Prose. In the manuscript the poem is headed “Of the Volsungs,” but most editions give it the title used here. Sigmund: cf. Helgakvitha Hundingsbana I, 6 and note, which also mentions Volsung. Borghild and Bralund: cf. Helgakvitha Hundingsbana I, 1 and note. Helgi: the annotator’s explanation that the child was named after Helgi Hjorvarthsson is a naive way of getting around the difficulties created by the two sets of Helgi stories. He might equally well have said that the new Helgi was the old one born again, as he accounts for Sigrun in this way (“she was Svava reborn”). Hagal: not elsewhere mentioned; it was a common custom to have boys brought up by foster-parents. Hunding and Hundland: cf. Helgakvitha Hundingsbana I, 10 and note. Volsungs and Ylfings: regarding this confusion of family names cf. Helgakvitha Hundingsbana I, 5 and note. Hæming: his name does not appear in the list of Hunding’s sons. It is quite possible that these opening stanzas (1-4) do not refer to Hunding at all.

1. Helgi appears to have stayed with Hunding under the name of Hamal, but now, thinking himself safe, he sends word of who he really is. Hunding: it has been suggested that the compiler may have inserted this name to fit what he thought the story ought to be, in place of Hæming, or even Hadding. If stanzas 1-4 are a fragment of the Karuljoth (Lay of Kara), this latter suggestion is quite reasonable, for in that poem, which we do not possess, but which supplied material for the compilers of the Hromundar saga Greipssonar, Helgi appears as Helgi Haddingjaskati (cf. final prose note). Nothing beyond this one name connects stanzas 1-4 with Hunding.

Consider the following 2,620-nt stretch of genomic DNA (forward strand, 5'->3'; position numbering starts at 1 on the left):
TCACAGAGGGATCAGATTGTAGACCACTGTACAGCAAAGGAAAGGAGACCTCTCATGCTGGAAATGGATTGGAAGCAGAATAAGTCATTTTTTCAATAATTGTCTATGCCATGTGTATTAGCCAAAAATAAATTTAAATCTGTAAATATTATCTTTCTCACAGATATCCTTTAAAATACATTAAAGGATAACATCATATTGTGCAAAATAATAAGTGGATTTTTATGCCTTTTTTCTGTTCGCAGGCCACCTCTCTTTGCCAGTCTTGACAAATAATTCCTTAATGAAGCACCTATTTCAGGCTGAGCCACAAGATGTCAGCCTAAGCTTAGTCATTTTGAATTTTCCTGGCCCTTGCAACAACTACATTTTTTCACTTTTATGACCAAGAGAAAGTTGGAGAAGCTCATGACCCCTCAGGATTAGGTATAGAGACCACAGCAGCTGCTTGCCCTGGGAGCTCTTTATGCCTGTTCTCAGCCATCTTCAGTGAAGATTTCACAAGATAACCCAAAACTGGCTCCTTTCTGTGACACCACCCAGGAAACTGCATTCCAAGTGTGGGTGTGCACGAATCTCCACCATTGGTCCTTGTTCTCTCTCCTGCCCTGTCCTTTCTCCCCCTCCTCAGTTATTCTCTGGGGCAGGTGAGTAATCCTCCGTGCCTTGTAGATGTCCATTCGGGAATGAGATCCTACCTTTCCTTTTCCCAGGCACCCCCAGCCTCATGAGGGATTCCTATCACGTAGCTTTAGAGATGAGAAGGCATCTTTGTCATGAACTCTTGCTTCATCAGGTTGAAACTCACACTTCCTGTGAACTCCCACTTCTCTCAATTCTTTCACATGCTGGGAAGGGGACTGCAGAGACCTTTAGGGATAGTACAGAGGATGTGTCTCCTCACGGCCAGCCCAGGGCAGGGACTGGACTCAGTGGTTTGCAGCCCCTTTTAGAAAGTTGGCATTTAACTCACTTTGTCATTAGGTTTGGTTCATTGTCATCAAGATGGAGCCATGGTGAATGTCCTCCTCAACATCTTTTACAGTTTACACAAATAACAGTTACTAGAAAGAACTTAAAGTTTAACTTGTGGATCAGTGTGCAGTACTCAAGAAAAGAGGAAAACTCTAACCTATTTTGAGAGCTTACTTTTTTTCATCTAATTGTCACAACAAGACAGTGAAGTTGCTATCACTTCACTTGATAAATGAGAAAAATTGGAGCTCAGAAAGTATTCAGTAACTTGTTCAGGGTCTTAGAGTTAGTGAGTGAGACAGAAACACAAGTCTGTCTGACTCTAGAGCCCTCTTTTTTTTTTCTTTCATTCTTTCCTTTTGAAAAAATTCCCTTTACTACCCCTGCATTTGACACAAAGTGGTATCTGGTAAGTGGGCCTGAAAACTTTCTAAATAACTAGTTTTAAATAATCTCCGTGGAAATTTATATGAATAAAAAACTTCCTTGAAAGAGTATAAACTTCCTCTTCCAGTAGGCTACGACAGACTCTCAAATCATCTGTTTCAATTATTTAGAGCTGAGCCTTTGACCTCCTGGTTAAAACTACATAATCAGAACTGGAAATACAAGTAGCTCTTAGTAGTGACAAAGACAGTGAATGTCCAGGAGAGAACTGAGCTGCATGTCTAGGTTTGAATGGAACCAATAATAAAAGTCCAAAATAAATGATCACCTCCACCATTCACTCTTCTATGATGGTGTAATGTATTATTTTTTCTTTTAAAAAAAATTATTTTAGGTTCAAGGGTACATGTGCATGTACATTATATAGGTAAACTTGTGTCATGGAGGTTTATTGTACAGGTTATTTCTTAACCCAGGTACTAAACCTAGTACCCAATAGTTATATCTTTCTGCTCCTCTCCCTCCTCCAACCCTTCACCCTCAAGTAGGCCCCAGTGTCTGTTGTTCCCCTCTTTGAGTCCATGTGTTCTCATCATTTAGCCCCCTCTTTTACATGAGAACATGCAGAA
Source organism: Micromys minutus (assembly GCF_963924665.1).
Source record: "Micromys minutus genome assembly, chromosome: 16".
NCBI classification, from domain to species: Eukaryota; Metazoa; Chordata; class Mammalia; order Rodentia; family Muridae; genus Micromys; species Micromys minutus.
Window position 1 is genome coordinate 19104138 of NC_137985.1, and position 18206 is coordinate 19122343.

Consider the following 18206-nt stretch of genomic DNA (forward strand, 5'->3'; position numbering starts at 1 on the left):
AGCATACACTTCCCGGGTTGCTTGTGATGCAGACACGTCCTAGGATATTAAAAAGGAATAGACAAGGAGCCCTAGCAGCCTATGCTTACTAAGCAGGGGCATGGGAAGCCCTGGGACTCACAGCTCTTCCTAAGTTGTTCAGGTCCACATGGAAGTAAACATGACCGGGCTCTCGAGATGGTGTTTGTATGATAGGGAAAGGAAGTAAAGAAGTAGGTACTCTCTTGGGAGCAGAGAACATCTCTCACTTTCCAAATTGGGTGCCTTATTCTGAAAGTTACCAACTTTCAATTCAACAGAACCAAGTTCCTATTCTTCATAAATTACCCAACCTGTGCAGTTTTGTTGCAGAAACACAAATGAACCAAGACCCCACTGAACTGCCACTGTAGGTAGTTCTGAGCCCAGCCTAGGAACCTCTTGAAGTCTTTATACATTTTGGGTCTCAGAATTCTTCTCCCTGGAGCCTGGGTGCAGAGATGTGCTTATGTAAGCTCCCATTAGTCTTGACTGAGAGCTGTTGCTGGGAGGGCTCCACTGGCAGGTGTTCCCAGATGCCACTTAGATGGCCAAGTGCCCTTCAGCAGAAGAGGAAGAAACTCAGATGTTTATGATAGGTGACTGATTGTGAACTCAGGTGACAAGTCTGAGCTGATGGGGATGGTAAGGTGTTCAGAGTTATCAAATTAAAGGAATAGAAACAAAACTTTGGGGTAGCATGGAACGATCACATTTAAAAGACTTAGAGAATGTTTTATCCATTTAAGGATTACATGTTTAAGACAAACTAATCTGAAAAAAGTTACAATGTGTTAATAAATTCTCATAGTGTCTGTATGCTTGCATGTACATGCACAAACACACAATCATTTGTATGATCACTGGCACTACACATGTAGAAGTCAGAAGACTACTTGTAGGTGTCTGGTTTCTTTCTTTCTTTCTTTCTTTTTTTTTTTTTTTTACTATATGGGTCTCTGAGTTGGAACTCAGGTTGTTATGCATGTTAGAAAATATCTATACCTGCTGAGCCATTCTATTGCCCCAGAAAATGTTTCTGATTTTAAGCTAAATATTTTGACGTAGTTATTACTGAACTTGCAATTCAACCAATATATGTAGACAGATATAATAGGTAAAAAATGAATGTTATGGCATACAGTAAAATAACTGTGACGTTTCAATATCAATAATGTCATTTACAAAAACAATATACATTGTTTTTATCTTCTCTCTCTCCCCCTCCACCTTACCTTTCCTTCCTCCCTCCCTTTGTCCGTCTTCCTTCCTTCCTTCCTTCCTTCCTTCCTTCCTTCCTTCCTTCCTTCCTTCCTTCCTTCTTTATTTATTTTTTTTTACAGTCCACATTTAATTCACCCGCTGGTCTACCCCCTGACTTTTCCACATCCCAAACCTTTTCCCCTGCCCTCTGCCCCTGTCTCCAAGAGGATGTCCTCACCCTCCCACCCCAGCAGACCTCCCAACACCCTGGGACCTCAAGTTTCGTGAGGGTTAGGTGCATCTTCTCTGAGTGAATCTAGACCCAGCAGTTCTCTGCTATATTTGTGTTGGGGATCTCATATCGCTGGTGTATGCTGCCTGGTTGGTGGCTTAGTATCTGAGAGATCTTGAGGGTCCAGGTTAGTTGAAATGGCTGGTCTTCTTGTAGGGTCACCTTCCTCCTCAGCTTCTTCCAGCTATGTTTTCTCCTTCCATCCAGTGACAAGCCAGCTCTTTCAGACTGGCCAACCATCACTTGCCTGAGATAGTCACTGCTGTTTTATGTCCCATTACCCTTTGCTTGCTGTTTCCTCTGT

Prose. Hagal: Helgi’s foster-father, who naturally protects him.

2. The manuscript indicates line 2 as the beginning of the stanza, the copyist evidently regarding line 1 as prose. This has caused various rearrangements in the different editions. Blind: leader of the band sent to capture Helgi.

3. The manuscript marks line 3 as the beginning of a stanza. Barley: the word literally means “foreign grain,” and would afford an interesting study to students of early commerce.

4. Possibly two stanzas with one line lost, or perhaps the lines in parenthesis are spurious; each editor has his own guess, Sigar and Hogni: it seems unlikely that Hagal refers to the Hogni who was Sigrun’s father, for this part of the story has nothing whatever to do with Sigrun. As Hagal is, of course, deliberately lying, it is useless to test any part of his speech for accuracy.

Prose. No division indicated in the manuscript. Brunavagar (“Bruni’s Sea”): mentioned only in this section. Strand-slaughtering: a killing on the shore of cattle stolen in a raid. Hogni and Sigrun: cf. Helgakvitha Hundingsbana I, 17 and note; the annotator’s notion of Sigrun as the reincarnated Svava (cf. Helgakvitha Hjorvarthssonar, concluding prose note) represents a naive form of scholarship. There is nothing in stanzas 5-12 which clearly identifies Sigrun as a Valkyrie, or which, except for the last line of stanza 12, identifies the speaker as Sigrun. Some editors, therefore, call her simply “the Valkyrie,” while Vigfusson, who thinks this section is also a remnant of the Karuljoth, calls her Kara.

6. The manuscript does not indicate the speakers. Hamal: Helgi’s assumption of this name seems to link this section (stanzas 5-12) with stanza 1. Hlesey (“Island of Hler”–i.e., Ægir, the sea-god): generally identified as the Danish island of Läsö; cf. Harbarthsljoth, 37 and note.

7. Guth: a Valkyrie (cf. Voluspo, 31) the birds of her sisters are the kites and ravens.

Prose. Hagal: Helgi’s foster-father, who naturally protects him.

8. The manuscript indicates line 5 as the beginning of a new stanza; some editors reject lines 1-2, while others make lines 5-6 into a fragmentary stanza. Ylfings: cf. introductory prose and note. Bragalund (“Bragi’s Wood”): a mythical place. Bears: presumably Berserkers, regarding whom cf. Hyndluljoth, 23.

9. Has been seperated from the Bellows original translation to conform with the ON.